Monsoon is central to the Indian economy. In the four monsoon months of June to September, the country receives close to 75 per cent of its annual rainfall. Anything that disrupts monsoons, affects the economy.
Every year, before the onset of monsoon, the India Meteorological Department (IMD) releases two forecasts. The first forecast, which is usually more preliminary, comes around mid-April and the second, a more detailed assessment, is released around late May. On Thursday, IMD released its first forecast for monsoon 2022. According to it, the monsoon rains are likely to be ‘normal’ – that is, it will likely be about 99 per cent of the long period average (LPA) rain value. Rains are categorised as normal if they are 96 to 104 per cent of the LPA. Skymet, a private weather forecaster, predicted a ‘normal’ monsoon too.
But the fine print tells a different story. There is a possibility of dry spells and intense rains and a volatile monsoon in these months.
The science of monsoon prediction is still evolving and despite the best scientific efforts and long experience of IMD in working with global and Indian models, it is quite possible that the forecast may not turn out to be entirely correct. Nevertheless, four interesting points emerge from this forecast.
Lower rains in latter monsoon months?
Owing to the prediction of Indian Ocean Dipole (IOD) becoming negative (negative IOD is associated with lower Indian monsoon rains) in the second half of the monsoon period, it appears that both the forecasters are hinting at lower-than-normal rains in late July and the following months of August and September. The spatial distribution of rain is critical for crops, and deficit rains in late July and August will impact the growth of the transplanted paddy that needs regular water.
Lowered LPA value
In a separate press release, also released Thursday, IMD has communicated that it has reduced the monsoon’s LPA value. LPA is estimated as the average value of monsoon rains received by the country in 50 years. The LPA value used till 2021 was 880.6 mm, which was the average rainfall received by India in monsoon months between 1961 and 2010. Now, IMD revised the LPA value to 868.6 mm (average for 1971 to 2020). This reduction of about 12 mm of LPA rains, indicates two things:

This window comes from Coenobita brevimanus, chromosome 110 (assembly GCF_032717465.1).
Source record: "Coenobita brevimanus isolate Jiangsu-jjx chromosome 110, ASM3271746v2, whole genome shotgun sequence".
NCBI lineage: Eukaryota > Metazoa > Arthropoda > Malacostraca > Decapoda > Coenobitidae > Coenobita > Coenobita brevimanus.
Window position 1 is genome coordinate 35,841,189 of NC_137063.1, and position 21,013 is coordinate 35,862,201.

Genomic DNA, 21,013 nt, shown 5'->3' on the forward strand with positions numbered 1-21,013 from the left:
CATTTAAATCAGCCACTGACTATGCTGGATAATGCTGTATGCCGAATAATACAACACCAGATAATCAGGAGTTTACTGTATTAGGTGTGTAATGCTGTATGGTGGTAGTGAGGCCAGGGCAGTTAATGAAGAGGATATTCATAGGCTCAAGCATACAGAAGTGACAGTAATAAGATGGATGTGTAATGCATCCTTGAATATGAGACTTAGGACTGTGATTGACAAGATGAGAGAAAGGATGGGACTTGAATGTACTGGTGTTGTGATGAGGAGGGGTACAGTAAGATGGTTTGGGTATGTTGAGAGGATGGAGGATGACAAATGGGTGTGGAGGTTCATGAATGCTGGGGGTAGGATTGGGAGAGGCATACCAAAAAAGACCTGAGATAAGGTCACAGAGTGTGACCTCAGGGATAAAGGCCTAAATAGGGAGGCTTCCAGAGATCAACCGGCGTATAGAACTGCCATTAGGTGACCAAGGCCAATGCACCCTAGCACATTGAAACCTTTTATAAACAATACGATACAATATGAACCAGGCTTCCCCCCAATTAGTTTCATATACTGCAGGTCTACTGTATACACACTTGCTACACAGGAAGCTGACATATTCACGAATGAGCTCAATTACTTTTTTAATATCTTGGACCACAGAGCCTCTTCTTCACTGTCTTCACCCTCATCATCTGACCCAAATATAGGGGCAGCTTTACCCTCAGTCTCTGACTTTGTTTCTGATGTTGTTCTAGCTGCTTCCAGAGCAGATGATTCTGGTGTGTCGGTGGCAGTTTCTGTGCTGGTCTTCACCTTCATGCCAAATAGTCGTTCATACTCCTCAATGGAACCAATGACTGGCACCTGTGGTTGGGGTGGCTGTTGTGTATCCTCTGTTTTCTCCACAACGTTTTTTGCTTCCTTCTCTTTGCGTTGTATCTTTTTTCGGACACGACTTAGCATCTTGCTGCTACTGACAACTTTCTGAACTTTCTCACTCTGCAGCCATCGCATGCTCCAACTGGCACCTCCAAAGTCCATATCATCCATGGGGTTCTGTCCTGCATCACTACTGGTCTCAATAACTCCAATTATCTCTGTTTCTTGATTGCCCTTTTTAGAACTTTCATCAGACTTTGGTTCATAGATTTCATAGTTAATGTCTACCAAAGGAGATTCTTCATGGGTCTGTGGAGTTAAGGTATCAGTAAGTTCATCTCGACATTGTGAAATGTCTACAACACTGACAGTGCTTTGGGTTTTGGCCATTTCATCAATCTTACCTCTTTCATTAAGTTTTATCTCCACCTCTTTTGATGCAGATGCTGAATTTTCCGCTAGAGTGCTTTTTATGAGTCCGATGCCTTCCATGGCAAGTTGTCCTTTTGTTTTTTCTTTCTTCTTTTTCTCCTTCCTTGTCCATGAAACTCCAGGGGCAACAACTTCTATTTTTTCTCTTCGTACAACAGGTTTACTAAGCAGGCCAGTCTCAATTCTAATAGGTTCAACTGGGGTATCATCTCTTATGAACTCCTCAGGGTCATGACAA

(i) Indian monsoon rains have been shrinking over time
(ii) Measured against the previous LPA, prediction for monsoon 2022 would have looked grimmer
Possible skewed geographic spread
According to IMD, parts of north-eastern, and north-western states are likely to face below-normal monsoon rains. Even states in the southern peninsula, barring states in central India and north, are highly likely to face scanty rains, at least in the two critical monsoon months of July and August. Usually, between the four monsoon months, the proportion of rain received in each month is about 18 per cent in June, 33 per cent in July, 29 per cent in August and 20 per cent in September.
Possibility of dry spells and intense rains
As per Skymet, the 2022 monsoon is likely to be volatile with episodes of intense and sudden rains, ‘interspersed by abnormally long dry spells.’ This is much in line with the predictions from IPCC’s 6th Assessment report about Indian monsoons that said the country will face increased frequency and duration of dry spells, and intensified monsoon extremes. Due to similar extremes, monsoon rain in 2021 got a unique place ‘in the historical records of (Indian monsoons)’, as per IMD. Such dry spells affect crop yields in the field.
If this forecast were correct, then combined with the impact of the unusually high temperatures in March 2022 and the prediction of a more-than-usually hot summer for many areas in 2022, yields of several agricultural crops will likely be negatively impacted. There is already news about shriveled wheat and pest-attacked onions.
Food prices to stay high
Many states now have the experience of dealing with shortfall in rains by switching over to more resilient crops and adopting methods of rain water conservation.
Nevertheless, the current year does not appear to offer much chances of food getting cheaper. It could be because of expensive crude and rising domestic fuel costs, global supply disruptions due to the Russian war on Ukraine, expanding export opportunities of Indian food grains and now the chances of the fourth wave of Covid. The food prices in the country may well stay higher this year.
On the monsoon front, more can follow in May when the IMD releases a granular prediction.
Saini is an independent researcher and Hussain is Senior Visiting Fellow, ICRIER. Views are personal.